- Mar 21, 2003Gildor Inglorion wrote:
> teithant sirielelenionHey, here's a radically different way to approach this
> > BTW, should I write vende or wende (differences in
> > pronouncation).
> I don't know if vende is attested from Tolkien's
> workds or a speculation of Helge... wende is supposed
> to be more archaic, and according to Helge, it should
> be pronunced vende in Frodo's time
question, only rarely attempted on the Internet nowa-
days -- let's actually look at _Tolkien's own writings_
and see what _Tolkien_ had to say, instead of what
_Helge_ says. It's a wacky and strange idea, I know,
but it could be fun!
In the list of the Quenya names of the Tengwar in
Appendix E of _The Lord of the Rings_, the name of
Tengwa 24 is given as "_vilya_ air, sky (older _wilya_)"
(LR:1096). _vilya_ does not appear in the _Etymolo-
gies_, but it is clearly from the root WIL- 'fly, float in
air' (V:398). The _Etym._ also gives Q. _wende_, _vende_
'maiden' < WED-, WENED- (V:398). Taken together
with the comment in Appendix E that _wilya_ is the
"older" form of _vilya_ 'air, sky', it seems a logical con-
clusion that _wende_ 'maiden' is an earlier form, later
_vende_. Such paired forms in _w-/v-_ are not un-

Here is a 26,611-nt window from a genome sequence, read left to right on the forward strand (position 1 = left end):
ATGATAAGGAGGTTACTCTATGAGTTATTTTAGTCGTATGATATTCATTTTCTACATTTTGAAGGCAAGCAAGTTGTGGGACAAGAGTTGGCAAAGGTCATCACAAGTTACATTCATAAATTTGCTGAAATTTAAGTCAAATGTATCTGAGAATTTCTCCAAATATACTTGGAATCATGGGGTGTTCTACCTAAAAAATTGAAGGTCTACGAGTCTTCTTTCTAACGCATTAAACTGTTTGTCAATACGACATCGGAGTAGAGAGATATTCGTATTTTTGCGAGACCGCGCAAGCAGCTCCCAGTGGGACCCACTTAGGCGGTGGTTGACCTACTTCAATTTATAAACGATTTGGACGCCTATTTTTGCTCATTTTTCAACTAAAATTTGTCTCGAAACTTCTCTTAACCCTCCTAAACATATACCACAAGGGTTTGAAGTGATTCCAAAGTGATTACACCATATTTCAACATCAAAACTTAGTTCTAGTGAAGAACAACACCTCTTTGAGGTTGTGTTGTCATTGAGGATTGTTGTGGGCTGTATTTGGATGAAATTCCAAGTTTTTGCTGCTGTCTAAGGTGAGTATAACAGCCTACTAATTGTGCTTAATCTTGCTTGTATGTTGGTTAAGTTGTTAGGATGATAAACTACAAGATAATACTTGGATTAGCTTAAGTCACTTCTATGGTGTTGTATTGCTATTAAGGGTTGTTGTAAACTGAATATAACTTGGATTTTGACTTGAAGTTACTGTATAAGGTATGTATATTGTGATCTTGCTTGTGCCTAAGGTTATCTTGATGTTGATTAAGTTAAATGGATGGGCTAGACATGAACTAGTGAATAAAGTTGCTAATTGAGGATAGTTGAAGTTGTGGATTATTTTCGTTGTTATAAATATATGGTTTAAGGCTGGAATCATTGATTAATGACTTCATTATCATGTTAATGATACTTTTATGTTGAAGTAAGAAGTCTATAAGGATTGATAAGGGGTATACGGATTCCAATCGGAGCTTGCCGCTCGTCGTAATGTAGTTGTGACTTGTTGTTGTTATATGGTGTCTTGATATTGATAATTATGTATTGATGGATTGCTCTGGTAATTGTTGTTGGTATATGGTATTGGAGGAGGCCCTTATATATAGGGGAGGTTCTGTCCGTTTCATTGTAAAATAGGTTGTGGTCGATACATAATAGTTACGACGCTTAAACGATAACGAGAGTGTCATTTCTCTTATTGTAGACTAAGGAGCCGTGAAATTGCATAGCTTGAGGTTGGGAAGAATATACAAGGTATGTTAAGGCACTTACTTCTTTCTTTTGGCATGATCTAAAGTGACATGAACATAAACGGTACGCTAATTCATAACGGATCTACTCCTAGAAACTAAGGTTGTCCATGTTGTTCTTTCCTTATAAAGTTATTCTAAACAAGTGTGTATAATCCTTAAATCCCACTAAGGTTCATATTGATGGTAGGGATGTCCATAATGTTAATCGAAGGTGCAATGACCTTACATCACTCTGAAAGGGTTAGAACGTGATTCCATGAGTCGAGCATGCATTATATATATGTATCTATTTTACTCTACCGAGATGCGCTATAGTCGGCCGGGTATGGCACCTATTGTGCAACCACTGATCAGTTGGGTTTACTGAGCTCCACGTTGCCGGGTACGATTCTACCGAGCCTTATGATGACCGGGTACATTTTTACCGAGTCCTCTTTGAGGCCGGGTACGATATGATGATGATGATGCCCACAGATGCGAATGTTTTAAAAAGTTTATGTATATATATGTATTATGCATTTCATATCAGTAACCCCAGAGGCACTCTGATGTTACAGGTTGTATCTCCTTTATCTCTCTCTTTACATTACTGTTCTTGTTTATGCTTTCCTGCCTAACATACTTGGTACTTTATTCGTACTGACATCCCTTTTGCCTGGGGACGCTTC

common in the _Etym._, for example _vaiwa_, _waiwa_
'wind' and _ván_, _wán_ 'goose' (V:397).
The form _wende_ is used in Tolkien's Quenya trans-
lation of the Litany of Loreto, in the phrase _Wende mi
Wenderon_ 'Virgin of virgins' (VT44:12), which dates
to sometime in the 1950s (see VT43:6-7). Perhaps
this indicates that the older forms in _w-_ (_wende_,
_wilya_, _wán_, etc.) continued in use beside the
later forms in _v-_, though I don't think Tolkien was
consistent on this point. I'm sure there is much more
that could be gleaned from Tolkien's published
writings on this issue. I encourage you to turn off
your computers, grab a couple books by Tolkien, and
take a look.
-- Patrick H. Wynne
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